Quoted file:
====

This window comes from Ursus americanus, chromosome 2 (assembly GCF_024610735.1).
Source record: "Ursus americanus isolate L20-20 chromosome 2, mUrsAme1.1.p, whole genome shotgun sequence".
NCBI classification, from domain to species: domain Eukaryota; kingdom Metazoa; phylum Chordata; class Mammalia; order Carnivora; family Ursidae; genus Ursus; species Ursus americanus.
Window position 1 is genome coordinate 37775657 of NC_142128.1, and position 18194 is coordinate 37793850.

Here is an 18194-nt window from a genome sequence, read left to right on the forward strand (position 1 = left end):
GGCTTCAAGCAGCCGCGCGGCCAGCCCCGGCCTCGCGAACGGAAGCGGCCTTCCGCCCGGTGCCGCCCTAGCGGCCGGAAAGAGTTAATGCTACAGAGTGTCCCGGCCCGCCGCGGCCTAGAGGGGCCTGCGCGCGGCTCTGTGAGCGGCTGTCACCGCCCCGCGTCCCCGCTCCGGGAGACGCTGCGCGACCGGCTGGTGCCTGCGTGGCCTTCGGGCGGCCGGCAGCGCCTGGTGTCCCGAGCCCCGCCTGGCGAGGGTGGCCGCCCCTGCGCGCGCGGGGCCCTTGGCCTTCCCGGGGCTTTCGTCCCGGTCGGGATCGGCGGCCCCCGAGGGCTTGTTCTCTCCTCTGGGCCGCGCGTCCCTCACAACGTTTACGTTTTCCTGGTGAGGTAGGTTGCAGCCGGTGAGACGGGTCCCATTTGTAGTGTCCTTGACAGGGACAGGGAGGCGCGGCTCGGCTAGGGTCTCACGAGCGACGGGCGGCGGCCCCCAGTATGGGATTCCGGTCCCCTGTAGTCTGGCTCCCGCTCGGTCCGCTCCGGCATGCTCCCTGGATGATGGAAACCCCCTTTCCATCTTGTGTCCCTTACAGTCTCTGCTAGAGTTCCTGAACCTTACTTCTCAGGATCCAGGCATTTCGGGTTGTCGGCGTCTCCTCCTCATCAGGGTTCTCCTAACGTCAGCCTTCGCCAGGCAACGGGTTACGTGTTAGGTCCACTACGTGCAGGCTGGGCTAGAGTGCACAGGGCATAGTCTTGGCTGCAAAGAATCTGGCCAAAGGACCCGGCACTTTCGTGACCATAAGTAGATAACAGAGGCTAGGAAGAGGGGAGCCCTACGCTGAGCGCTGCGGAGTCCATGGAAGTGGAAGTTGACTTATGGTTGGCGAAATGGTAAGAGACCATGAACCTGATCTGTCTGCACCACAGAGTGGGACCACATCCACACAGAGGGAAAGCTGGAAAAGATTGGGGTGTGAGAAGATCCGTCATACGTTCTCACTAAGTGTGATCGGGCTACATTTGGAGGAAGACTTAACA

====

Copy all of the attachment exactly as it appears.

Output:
This window comes from Ursus americanus, chromosome 2 (assembly GCF_024610735.1).
Source record: "Ursus americanus isolate L20-20 chromosome 2, mUrsAme1.1.p, whole genome shotgun sequence".
NCBI classification, from domain to species: domain Eukaryota; kingdom Metazoa; phylum Chordata; class Mammalia; order Carnivora; family Ursidae; genus Ursus; species Ursus americanus.
Window position 1 is genome coordinate 37775657 of NC_142128.1, and position 18194 is coordinate 37793850.

Here is an 18194-nt window from a genome sequence, read left to right on the forward strand (position 1 = left end):
GGCTTCAAGCAGCCGCGCGGCCAGCCCCGGCCTCGCGAACGGAAGCGGCCTTCCGCCCGGTGCCGCCCTAGCGGCCGGAAAGAGTTAATGCTACAGAGTGTCCCGGCCCGCCGCGGCCTAGAGGGGCCTGCGCGCGGCTCTGTGAGCGGCTGTCACCGCCCCGCGTCCCCGCTCCGGGAGACGCTGCGCGACCGGCTGGTGCCTGCGTGGCCTTCGGGCGGCCGGCAGCGCCTGGTGTCCCGAGCCCCGCCTGGCGAGGGTGGCCGCCCCTGCGCGCGCGGGGCCCTTGGCCTTCCCGGGGCTTTCGTCCCGGTCGGGATCGGCGGCCCCCGAGGGCTTGTTCTCTCCTCTGGGCCGCGCGTCCCTCACAACGTTTACGTTTTCCTGGTGAGGTAGGTTGCAGCCGGTGAGACGGGTCCCATTTGTAGTGTCCTTGACAGGGACAGGGAGGCGCGGCTCGGCTAGGGTCTCACGAGCGACGGGCGGCGGCCCCCAGTATGGGATTCCGGTCCCCTGTAGTCTGGCTCCCGCTCGGTCCGCTCCGGCATGCTCCCTGGATGATGGAAACCCCCTTTCCATCTTGTGTCCCTTACAGTCTCTGCTAGAGTTCCTGAACCTTACTTCTCAGGATCCAGGCATTTCGGGTTGTCGGCGTCTCCTCCTCATCAGGGTTCTCCTAACGTCAGCCTTCGCCAGGCAACGGGTTACGTGTTAGGTCCACTACGTGCAGGCTGGGCTAGAGTGCACAGGGCATAGTCTTGGCTGCAAAGAATCTGGCCAAAGGACCCGGCACTTTCGTGACCATAAGTAGATAACAGAGGCTAGGAAGAGGGGAGCCCTACGCTGAGCGCTGCGGAGTCCATGGAAGTGGAAGTTGACTTATGGTTGGCGAAATGGTAAGAGACCATGAACCTGATCTGTCTGCACCACAGAGTGGGACCACATCCACACAGAGGGAAAGCTGGAAAAGATTGGGGTGTGAGAAGATCCGTCATACGTTCTCACTAAGTGTGATCGGGCTACATTTGGAGGAAGACTTAACA